We move today into chapter six, leaving behind prayer and starting to discuss actual ‘berakhot’, the ‘blessings’ we recite before and after food. (I don’t much like calling them ‘blessings’, I think it misses the point, so I’ll refer to them as berakhot, or to an individual berakha. I’ve always liked the link between berakha and beraikha, a spring, a source of life. The root in Hebrew is the same, suggesting there is a link there.)
The Mishna discusses some of the berakhot we say, and the Gemara proceeds to investigate the source of this idea. From where do we know that we should say berakhot? What is the meaning of a berakha?
The ensuing passage is a masterpiece of Talmudic baroque, with all sorts of twists and turns and logical hairsplittings. Verses are read in all kinds of strange ways and yet we keep track of those readings with incredible precision.
In the end though, the Talmud comes to a very simple conclusion. There is no source, no verse, no authority which tells us to make berakhot. Rather, it is plain common sense:
It is founded upon reason: One is forbidden to derive benefit from this world without a blessing.
This is so much more powerful than if it was given a source, if we were somehow commanded or instructed to say them. This way it is spontaneous, voluntary, it comes about because we see that we need it, because it would be all wrong for us to enjoy the world without appreciating it.
And this is what a berakha is. It’s an act of appreciation. To translate it as a ‘blessing’ is a confusion, its purpose is not to bless God. It exists so that we may give an outlet to our deeply felt need to express praise. Through giving voice to that, we aim to keep the sentiment alive. Even more than that, we hope to broaden its sphere of influence, for it to colour the rest of our personality.
It is a core belief of mine that religion is about the cultivation of an attitude of gratitude.
I always find it hard to express just how important gratitude is, how different is the person who exhibits and embodies it from one who exudes either deservingness or permanent dissatisfaction. It is a fundamentally different orientation of the soul, and the effects it has one one’s life are profound and significant.
I was recently very excited to discover that gratitude has become something of a hot topic in experimental psychological research, and that the findings have been overwhelmingly positive. They seem to back up everything religion has taught for thousands of years about the importance of not viewing oneself as the centre of one’s world, as the source of one’s own wellbeing or good fortune. Religion is about allowing space for otherness, about reducing one’s pride and hubris.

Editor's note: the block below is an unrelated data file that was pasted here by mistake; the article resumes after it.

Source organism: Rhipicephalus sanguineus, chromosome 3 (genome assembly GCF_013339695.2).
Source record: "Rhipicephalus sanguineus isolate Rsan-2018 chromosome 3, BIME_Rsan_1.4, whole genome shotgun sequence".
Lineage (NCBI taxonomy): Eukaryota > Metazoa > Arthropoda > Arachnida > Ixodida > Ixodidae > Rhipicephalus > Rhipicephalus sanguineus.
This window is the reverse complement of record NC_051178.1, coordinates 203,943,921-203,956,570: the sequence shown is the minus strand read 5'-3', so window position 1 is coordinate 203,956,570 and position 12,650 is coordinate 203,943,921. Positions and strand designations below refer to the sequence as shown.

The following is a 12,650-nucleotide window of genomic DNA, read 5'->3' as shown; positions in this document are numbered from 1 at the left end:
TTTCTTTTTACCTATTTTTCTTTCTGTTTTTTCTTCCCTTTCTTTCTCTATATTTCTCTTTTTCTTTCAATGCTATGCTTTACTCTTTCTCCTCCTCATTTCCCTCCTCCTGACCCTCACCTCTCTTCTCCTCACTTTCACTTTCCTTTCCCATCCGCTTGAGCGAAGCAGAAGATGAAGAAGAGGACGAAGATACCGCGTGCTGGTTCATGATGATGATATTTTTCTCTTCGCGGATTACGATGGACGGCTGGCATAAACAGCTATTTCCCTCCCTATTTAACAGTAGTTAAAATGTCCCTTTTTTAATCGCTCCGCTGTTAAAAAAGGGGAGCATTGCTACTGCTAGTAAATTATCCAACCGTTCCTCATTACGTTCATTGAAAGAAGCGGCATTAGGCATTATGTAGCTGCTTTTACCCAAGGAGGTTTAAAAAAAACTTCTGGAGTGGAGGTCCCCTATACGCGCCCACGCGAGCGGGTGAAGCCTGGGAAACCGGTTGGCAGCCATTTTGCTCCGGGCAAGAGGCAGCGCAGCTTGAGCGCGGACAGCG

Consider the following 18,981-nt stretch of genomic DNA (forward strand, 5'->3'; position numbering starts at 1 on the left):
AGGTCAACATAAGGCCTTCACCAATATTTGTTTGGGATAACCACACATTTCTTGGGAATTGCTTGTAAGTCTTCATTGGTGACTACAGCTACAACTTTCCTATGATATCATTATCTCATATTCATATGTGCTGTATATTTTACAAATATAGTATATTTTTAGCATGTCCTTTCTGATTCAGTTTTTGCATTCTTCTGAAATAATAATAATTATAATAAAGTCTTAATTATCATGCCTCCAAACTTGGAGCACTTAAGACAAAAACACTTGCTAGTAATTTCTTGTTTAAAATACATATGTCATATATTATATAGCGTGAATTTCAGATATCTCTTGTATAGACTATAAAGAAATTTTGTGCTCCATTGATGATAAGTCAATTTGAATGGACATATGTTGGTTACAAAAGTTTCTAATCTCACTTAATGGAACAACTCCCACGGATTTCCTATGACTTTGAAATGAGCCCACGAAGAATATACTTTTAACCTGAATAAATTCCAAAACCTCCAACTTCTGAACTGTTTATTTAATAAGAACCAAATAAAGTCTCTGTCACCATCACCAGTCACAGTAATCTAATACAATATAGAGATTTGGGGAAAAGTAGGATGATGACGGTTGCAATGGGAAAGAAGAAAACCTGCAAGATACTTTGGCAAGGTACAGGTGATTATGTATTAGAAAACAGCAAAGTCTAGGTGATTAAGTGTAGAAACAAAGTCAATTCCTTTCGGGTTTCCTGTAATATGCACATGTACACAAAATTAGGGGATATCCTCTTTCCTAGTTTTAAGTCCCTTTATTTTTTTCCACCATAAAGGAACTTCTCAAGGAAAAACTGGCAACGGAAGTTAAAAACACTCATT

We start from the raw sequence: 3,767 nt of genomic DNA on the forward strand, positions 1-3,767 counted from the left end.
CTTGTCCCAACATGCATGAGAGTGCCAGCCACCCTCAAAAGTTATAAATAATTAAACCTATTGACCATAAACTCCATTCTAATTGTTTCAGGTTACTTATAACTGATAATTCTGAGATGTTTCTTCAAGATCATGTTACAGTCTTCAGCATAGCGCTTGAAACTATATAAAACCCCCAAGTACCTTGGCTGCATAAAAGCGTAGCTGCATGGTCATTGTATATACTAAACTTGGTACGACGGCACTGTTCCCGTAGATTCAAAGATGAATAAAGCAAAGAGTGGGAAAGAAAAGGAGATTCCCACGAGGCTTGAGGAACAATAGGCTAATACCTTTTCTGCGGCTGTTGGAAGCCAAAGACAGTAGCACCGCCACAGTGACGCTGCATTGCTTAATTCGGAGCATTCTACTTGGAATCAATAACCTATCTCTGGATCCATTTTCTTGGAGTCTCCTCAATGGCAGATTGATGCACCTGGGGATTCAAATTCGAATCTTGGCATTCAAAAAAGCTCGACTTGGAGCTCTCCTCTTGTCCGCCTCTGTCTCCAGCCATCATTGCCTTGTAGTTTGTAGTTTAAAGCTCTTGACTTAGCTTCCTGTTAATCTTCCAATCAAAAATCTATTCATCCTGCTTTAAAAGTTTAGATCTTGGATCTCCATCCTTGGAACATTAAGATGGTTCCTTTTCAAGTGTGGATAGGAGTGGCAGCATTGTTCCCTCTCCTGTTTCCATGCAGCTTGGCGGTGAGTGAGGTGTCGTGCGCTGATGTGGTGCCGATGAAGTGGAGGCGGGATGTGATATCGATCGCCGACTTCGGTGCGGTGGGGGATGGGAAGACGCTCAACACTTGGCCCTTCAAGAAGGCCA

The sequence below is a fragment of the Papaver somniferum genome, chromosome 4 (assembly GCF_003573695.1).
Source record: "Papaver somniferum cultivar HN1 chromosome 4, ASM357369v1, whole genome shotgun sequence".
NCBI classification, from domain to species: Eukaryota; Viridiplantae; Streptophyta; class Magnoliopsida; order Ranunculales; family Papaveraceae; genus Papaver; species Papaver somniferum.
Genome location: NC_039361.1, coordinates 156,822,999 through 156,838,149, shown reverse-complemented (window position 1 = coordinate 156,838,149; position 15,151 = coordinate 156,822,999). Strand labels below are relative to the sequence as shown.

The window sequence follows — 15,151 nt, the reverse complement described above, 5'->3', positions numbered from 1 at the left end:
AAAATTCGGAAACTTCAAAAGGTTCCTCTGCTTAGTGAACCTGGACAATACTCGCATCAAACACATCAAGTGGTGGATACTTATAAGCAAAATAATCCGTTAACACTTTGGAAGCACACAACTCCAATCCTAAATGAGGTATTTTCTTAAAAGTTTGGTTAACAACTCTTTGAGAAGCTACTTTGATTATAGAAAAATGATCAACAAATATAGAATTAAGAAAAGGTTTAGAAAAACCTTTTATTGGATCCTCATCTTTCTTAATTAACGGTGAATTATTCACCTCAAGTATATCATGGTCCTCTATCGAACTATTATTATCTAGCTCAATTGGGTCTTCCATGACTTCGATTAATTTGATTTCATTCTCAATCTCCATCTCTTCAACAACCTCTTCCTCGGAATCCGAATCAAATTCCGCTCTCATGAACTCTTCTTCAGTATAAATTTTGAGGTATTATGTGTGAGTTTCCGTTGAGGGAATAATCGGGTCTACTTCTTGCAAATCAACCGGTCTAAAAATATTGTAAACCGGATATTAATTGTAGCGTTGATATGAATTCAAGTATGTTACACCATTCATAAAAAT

In his book “Thanks!”, outlining some of this research, Robert A. Emmons says the following:
Our research has led us to conclude that experiencing gratitude leads to increased feelings of connectedness, improved relationships, and even altruism… when people experience gratitude they feel more loving, more forgiving and closer to God. Gratitude, we have found, maximizes the enjoyment of the good – our enjoyment of others, of God, of our lives. Happiness is facilitated when we enjoy what we have been given, when we ‘want what we have’. ..
Gratitude elevates, it energizes, it inspires, it transforms. People are moved, opened, and humbled through experiences and expressions of gratitude. Gratitude provides life with meaning by encapsulating life itself as a gift. (page 12)
Amen to all of that.
Gratitude is good, and a berakha is the moment wherein we pause and enact it. And we do it both before we eat, when we are experiencing lack, and after we eat, when we experience satiety. At both of these points there is a need to remember, to reflect on how fortunate we are that our needs are about to be met, and perhaps to reflect on how easily satisfied we are, how are troubles are minor in the greater scheme of things.
We make berakhot part of the rhythm of our life, not because we have childish or naïve beliefs, but because we have a very mature and adult understanding of just how easy it is to lose touch with gratitude. We know that we can get carried away with how much we deserve what we have, with the sense in which we are the authors of our success.
Is there really such a problem with this idea of ‘deserving’, are we not entitled to expect something form the world?
I’m reluctant to say we shouldn’t expect anything, a ‘good enough’ upbringing leads a person to live as if they expect the world to provide a loving and nurturing environment.
But ‘deserve’, maybe that’s going too far, maybe that’s when we expect on the basis of our ego, we expect love not because the world is loving, but because we, as individuals, as egos, are special, are deserving. We are, at that point, a little too in love with ourselves.